Sebastien De La Cruz And The National Anthem

Racists come out of the woodwork and on Twitter; shades Of Jose Feliciano 1968

By Christian Henriquez
Published on LatinoLA: June 13, 2013

Sebastien De La Cruz And The National Anthem

On June 11th Sebastien De La Cruz went in front of thousands of San Antonio Spurs fans to sing the national anthem. See video here. This was not new to him since he has been used to being in front of people singing most of his young life. His notoriety came when he was featured on America's Got Talent last year. However the response he got from racists on the internet was new. Twitter went nuts with racist tweets like the ones below.

TJ THA DJ @TJ_Tha_Dj: "Who dat lil #Weback sangin the national anthem at the #Heat game???"

Dalton Gingell @ D_nig_: "Mexican kind singing the National Anthem now that's pretty fucked up! #AmericaFirst"

THE_GREAT_WHITEÔäó @bdub597: "Can't believe they had the nerve to have a beaner sing the national anthem of AMERICA #smh"

Here are some facts these racists may not have known:

1. Sebastien is from San Antonio
2. He is Mexican-American
3. A Canadian butchered the national anthem a few weeks ago. Where was your outrage then?

Sebastien could've gone off on these racists but instead decided to respond with class.

Sebastien De La Cruz @selcharrodeoro: "Please do not pay attention to the negative people. I am an American living the American Dream. This is part of the American life."

That's right Sebastien, you are living the American dream and we commend you for being so classy. It is clearly a representation of the way you were brought up. Likewise the tweets sent out against you reflect the way those bigots were brought up. With hate.

Sadly this is not the first time this has happened to a talented Latino singer it was in 1968 when Jose Feliciano had a very similar experience after singing the national anthem at the fifth game at the World Series in Detroit. See video here. Jose Feliciano reflected on this event:

"The year was 1968. I was only 23 years old and had been invited to sing the National Anthem at the fifth game of the World Series in Detroit -- the Tigers against the St. Louis Cardinals. Before more than 54,000 fans and countless millions tuned in to televisions and radios around the country, I walked nervously out to left field with my guide dog, Trudy, and my guitar.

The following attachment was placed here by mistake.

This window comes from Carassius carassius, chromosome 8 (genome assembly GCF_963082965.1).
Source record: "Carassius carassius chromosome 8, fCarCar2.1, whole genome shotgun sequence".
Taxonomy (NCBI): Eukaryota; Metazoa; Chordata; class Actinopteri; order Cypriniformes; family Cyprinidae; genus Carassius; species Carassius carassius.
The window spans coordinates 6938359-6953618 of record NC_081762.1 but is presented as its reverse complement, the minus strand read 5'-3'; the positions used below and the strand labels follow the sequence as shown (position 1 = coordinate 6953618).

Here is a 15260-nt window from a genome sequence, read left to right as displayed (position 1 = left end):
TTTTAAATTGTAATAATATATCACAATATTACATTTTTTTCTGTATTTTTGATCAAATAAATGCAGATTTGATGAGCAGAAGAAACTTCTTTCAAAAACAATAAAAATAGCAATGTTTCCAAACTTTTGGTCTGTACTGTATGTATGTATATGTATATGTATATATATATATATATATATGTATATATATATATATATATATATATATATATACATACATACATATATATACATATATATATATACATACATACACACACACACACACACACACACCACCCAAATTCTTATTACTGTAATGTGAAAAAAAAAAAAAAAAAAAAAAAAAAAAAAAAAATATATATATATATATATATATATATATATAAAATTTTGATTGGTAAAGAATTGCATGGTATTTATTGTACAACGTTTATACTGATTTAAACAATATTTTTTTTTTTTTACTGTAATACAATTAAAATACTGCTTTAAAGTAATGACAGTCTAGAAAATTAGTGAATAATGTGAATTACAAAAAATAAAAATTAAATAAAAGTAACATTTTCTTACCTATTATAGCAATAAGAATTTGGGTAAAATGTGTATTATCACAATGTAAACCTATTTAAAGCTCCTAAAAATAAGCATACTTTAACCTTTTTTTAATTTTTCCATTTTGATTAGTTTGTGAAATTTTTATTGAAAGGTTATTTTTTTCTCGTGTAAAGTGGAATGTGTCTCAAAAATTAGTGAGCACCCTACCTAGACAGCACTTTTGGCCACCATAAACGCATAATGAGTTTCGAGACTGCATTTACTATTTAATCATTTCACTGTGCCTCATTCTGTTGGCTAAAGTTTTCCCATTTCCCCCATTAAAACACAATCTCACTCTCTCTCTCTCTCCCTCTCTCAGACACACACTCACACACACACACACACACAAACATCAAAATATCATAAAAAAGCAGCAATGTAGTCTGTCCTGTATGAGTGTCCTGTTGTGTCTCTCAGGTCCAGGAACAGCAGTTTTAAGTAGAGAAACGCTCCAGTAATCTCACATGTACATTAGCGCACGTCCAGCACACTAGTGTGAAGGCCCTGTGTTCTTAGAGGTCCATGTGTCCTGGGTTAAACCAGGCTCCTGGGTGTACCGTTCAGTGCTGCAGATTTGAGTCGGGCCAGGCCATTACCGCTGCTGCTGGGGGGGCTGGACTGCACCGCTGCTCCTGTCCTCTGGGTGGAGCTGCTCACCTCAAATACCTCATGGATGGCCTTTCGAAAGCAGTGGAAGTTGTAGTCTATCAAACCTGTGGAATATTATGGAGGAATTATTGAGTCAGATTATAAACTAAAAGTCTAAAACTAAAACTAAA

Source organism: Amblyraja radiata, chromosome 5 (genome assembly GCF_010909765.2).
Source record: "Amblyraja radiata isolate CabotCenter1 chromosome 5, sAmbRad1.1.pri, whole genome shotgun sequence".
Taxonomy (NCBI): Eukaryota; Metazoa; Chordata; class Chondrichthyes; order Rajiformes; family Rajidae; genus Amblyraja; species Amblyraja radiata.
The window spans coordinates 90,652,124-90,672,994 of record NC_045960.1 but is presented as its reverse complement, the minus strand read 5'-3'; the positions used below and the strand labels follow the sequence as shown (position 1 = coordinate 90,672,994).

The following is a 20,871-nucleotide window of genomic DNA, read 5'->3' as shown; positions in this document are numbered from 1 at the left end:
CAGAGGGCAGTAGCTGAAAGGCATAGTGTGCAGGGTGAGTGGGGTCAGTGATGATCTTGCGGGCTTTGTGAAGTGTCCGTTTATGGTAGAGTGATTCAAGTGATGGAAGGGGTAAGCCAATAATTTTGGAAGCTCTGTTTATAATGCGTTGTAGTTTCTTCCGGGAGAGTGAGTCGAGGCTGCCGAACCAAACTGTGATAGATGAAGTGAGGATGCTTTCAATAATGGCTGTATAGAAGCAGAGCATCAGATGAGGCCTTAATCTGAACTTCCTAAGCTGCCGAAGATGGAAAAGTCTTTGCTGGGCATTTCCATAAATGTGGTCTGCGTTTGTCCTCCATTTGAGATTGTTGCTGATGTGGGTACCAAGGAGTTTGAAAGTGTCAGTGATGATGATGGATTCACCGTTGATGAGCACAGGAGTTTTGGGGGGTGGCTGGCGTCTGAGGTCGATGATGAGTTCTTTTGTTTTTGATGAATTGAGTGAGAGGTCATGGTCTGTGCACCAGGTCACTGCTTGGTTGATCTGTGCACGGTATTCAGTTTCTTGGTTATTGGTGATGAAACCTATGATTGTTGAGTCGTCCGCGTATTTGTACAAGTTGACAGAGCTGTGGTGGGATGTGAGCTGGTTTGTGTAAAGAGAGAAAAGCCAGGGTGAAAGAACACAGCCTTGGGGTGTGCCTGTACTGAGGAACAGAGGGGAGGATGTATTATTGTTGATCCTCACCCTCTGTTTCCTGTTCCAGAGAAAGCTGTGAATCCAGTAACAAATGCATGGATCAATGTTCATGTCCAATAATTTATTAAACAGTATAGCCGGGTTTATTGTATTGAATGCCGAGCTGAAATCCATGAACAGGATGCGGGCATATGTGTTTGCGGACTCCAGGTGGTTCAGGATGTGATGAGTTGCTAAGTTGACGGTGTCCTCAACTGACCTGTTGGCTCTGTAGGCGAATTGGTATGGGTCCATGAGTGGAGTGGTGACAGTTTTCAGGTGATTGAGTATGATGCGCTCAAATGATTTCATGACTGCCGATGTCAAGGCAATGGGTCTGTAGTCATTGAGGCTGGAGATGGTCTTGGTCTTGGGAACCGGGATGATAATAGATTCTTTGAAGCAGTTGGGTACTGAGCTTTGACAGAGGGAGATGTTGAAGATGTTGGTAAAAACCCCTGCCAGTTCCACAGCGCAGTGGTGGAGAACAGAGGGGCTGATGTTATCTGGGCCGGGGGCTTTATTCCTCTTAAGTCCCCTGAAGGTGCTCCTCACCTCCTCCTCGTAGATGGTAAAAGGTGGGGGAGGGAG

I had set out to sing an anthem of gratitude to a country that had given me a chance; that had allowed me, a blind kid from Puerto Rico -- a kid with a dream -- to reach far above my own limitations. I wanted to sing an anthem of praise to a country that had given my family and me a better life than we had had before.

I played it slowly and meaningfully, feeling the vastness of the stadium and the presence of so many people. But before I had finished my performance I could feel the discontent within the waves of cheers and applause that spurred on the first pitch -- though I didn't know what it was about.

Soon afterwards I found out a great controversy was exploding across the country because I had chosen to alter my rendition of the National Anthem to better portray my feelings of gratitude.Veterans, I was being told, had thrown their shoes at the television as I sang; others questioned my right to stay in the United States and still others just attributed it to the times, feeling sad for the state of our country. But thankfully, there were many who understood the depth and breadth of my interpretation. Those, young and old, who weren't jaded by the negativity that surrounded anything new or different. Yes, it was different but I promise you -- it was sincere.

The controversy shadowed me for many years, but I'm thankful I had the opportunity to perform our Anthem in a way that was intensely personal to me, yet still maintained the impact and meaning of our nation's song. I am also thankful to see that today it is common to hear our National Anthem performed in a stylized fashion and that it is now acceptable, indeed admirable, for a musician to deliver a personal interpretation of our National Anthem."

Sadly the racism in our country continues even in the 21st century. The times are changing and those bigots will unfortunately be stuck in their old world way of thinking and eventually will go the way of the dinosaurs and become extinct.

About Christian Henriquez:
Proud parent of two boys and a princess Latino Blogger and founder, host and producer of @oneVoiceRadio
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